Debating valuable commodities
My last column on the valuations of Ronaldinho and Cristiano Ronaldo seemed to get a lot of people's panties in a twist. I got twice the usual haul of correspondence, some of it articulate, some of it abusive, some of it downright bizarre.
Amar points out that I have underestimated Ronaldo's potential commercial impact on Real Madrid. "[David] Beckham played at Madrid for four years and generated more than $350 million for the club," he writes. "So I believe that a player like Ronaldo, who in my opinion is a much better player than Beckham and is still interested in the flashier side of football, should be able to generate more than $10 million."
First of all, I know the $350 million figure has been quoted before, but I simply don't believe it. Clubs are very good at coming up with creative accounting shenanigans to justify their investments. Obviously Beckham had a big impact, although, of course, that was tempered by the fact that he owned 50 percent of his image rights while at the Bernabéu. But I think that number is simply wrong. And in terms of commercial potential, Ronaldo is light years from Beckham.
Matt Mathai of Annapolis, Md., conjures up the old chestnut: "There is no 'right' price. There's only the price someone is willing to pay. By definition, that's the right price. Only after the fact can you make the judgment about whether or not it was too high based upon production."
Really? Obviously hindsight is 20-20, but does this mean that we shouldn't have an opinion about whether someone is over or undervalued? Clubs look for bargains all the time. They place valuations on players all the time. It doesn't mean that just because they're willing to pay a certain amount, that's how much they should be paying.
Mike Maruska of Portland, Ore., argues that Sevilla and Arsenal do, in fact, use similar techniques to those outlined in Moneyball to identify undervalued talent and that's how they compete with the big boys: "Since baseball is a linear sport, it's a lot easier to use statistics to find these undervalued players, but the overall idea is the same for any sport or business: Find a bargain and exploit it."
Precisely. Which is what I was trying to assess with Ronaldo and Ronaldinho: are they -- hypothetically -- bargains?
Hubert Barnes of Pembroke Pines, Fla., asks: "Are you fore real? The positive marginal financial impact these moves have on the clubs is huge. These are established players of the year who have demonstrated their value to the sport and to their respective clubs. They are in demand."
Yes and no. Apart from Milan and Manchester City, clubs weren't exactly beating down Barcelona's door for Ronaldinho. He may be established, but he's coming off 18 months of underachievement. As for Ronaldo, last season was his first truly dominant campaign. Yes, he's young and he has a massive upside. But that's all it is right now. As for this "huge" positive marginal influence, I'd love to see some cold hard numbers.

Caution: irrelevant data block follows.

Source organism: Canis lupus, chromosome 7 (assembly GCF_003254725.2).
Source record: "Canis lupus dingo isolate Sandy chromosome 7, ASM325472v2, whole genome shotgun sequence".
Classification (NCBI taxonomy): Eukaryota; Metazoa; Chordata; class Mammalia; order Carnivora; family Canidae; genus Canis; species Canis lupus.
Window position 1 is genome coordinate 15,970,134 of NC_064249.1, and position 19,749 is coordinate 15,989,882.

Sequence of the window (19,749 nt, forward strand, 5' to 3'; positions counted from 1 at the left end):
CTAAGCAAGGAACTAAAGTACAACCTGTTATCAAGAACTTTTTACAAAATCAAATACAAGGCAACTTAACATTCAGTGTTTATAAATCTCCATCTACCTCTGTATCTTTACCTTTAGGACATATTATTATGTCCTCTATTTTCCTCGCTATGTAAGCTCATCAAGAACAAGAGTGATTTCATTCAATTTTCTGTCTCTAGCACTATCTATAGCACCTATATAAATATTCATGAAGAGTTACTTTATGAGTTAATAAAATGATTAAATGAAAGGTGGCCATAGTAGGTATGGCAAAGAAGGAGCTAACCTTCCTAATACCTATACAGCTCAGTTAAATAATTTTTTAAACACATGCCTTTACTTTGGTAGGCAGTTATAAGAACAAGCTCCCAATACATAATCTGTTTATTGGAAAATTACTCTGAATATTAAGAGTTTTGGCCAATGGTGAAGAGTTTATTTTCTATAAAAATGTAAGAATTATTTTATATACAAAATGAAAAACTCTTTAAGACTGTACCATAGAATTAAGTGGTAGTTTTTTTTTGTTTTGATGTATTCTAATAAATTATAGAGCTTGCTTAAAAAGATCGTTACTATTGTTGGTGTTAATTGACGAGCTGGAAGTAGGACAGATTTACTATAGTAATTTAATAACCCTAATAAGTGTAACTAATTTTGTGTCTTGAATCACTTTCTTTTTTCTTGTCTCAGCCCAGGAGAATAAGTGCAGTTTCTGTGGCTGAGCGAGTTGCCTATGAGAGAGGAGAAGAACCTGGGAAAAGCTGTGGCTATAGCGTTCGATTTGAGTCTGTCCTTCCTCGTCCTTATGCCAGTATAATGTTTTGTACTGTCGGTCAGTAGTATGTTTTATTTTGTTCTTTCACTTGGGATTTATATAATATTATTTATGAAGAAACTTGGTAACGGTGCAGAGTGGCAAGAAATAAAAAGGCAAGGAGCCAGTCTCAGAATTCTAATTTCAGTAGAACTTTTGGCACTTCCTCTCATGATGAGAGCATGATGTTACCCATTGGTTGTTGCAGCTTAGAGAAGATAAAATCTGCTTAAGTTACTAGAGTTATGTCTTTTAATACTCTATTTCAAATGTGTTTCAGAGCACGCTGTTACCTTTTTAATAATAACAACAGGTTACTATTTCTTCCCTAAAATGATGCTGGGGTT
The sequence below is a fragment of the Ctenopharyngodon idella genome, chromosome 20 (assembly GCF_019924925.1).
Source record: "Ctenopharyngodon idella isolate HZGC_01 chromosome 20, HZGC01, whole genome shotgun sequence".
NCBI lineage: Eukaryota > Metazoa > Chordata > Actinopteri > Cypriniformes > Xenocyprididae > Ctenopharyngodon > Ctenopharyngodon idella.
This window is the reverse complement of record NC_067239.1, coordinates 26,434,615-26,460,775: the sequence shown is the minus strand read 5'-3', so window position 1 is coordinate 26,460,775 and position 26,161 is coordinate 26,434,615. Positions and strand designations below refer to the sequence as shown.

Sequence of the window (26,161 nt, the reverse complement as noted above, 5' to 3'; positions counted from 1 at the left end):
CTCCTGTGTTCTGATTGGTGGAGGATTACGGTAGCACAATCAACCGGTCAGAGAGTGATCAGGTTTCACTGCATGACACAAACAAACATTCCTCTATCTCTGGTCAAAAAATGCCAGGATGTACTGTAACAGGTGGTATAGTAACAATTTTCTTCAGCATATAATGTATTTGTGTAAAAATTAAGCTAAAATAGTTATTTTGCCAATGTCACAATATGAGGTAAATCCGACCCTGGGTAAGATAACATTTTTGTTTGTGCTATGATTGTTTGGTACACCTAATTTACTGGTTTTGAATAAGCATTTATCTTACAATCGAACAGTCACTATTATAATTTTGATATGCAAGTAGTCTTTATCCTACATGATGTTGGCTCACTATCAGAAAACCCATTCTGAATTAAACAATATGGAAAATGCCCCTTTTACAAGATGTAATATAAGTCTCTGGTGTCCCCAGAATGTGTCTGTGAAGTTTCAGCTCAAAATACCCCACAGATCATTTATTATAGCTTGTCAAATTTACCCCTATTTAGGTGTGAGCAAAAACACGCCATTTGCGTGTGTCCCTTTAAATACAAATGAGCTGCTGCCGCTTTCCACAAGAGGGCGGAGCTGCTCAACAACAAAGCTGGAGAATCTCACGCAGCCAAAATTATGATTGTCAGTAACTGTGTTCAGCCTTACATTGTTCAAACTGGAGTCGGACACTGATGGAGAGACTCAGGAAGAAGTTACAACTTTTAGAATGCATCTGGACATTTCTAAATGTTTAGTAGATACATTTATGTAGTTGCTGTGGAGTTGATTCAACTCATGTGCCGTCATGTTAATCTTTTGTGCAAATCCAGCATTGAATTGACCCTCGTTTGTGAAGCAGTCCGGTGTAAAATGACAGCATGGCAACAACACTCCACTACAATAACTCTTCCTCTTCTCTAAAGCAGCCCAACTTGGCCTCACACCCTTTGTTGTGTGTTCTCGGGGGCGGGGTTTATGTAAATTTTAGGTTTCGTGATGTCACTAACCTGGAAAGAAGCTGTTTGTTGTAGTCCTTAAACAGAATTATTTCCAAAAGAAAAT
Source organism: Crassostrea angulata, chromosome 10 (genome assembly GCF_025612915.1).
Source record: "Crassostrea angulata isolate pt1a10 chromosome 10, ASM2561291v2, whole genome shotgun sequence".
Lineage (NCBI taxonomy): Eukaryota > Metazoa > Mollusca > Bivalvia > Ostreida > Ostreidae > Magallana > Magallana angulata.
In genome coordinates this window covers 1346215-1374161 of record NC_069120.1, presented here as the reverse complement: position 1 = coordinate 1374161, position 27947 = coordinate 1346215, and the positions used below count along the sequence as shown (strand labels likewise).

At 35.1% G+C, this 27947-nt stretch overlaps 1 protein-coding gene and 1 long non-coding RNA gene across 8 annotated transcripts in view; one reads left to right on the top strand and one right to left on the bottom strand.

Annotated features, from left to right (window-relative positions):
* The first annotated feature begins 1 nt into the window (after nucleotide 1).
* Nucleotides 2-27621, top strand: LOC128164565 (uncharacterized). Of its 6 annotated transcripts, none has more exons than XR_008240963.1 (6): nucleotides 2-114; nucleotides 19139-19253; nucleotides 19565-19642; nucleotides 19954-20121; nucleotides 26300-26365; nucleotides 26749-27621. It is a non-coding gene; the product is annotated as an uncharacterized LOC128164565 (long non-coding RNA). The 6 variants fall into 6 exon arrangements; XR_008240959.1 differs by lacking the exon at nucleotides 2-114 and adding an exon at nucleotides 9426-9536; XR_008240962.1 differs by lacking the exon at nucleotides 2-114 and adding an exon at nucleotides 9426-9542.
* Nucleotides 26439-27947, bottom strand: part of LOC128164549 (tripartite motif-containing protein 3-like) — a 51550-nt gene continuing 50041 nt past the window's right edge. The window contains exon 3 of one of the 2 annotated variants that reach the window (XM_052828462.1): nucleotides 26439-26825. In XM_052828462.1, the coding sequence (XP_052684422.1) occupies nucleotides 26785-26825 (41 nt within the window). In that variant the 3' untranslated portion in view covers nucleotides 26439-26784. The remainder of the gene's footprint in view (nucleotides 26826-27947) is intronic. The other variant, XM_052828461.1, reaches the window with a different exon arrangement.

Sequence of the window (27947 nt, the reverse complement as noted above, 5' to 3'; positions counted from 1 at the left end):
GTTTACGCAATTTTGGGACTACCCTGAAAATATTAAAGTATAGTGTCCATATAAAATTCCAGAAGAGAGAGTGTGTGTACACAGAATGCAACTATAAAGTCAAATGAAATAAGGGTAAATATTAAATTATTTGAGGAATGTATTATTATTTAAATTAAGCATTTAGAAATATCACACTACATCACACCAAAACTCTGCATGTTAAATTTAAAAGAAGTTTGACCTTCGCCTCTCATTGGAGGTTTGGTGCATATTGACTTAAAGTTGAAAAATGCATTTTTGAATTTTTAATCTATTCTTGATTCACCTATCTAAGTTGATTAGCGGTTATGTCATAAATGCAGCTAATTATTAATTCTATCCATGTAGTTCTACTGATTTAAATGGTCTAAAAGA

Richard of Davis, Calif., seems to have a worrying degree of faith in clubs' ability to evaluate investments: "Be assured that they have done more due diligence than you have," he says. "Signing the big stars is inherent in the synergistic effect of maintaining the clubs' prestige."
Having met many of these people who approve these enormous transfer fees, I can tell you that you're mistaken in terms of "due diligence." In the summer of 2006, AC Milan had a $27 million bid for Ronaldo (not Cristiano, the Brazilian one, the original Phenomenon) turned down by Real Madrid. Six months later, Milan offered $10 million and Real accepted. So much for "due diligence."
Finally, Adam M. points out that Milan had an opportunity cost in its investment for Ronaldinho: "It isn't as if Milan was going to spend $40 million on Ronny or nothing," he writes. "So Ronny's real 'cost' is the difference [between his price and that of another player Milan would have bought], not the full amount."
That may be true, but it's true in almost every case. Milan sold Alberto Gilardino to Fiorentina; technically, you could say that Ronaldinho is replacing him. So you could argue that if you put the $23 million Milan received for Gilardino towards Ronaldinho's transfer fee, he actually becomes cheaper.
But so what? Milan could have not bought Ronaldinho and played Kaká and Alexandre Pato up front (with Pippo Inzaghi and Alberto Paloschi off the bench). That would have cost nothing. How much worse would Milan have been? Would it have been worth the de facto $23 million profit? And what would the longer-term implications have been? That's a matter of debate.
Or Milan could have chosen a player with an entirely different profile from Ronaldinho's: say Emannuel Adebayor or Didier Drogba. I don't think you necessarily need to look at how much an alternative player would have cost to evaluate a transfer fee.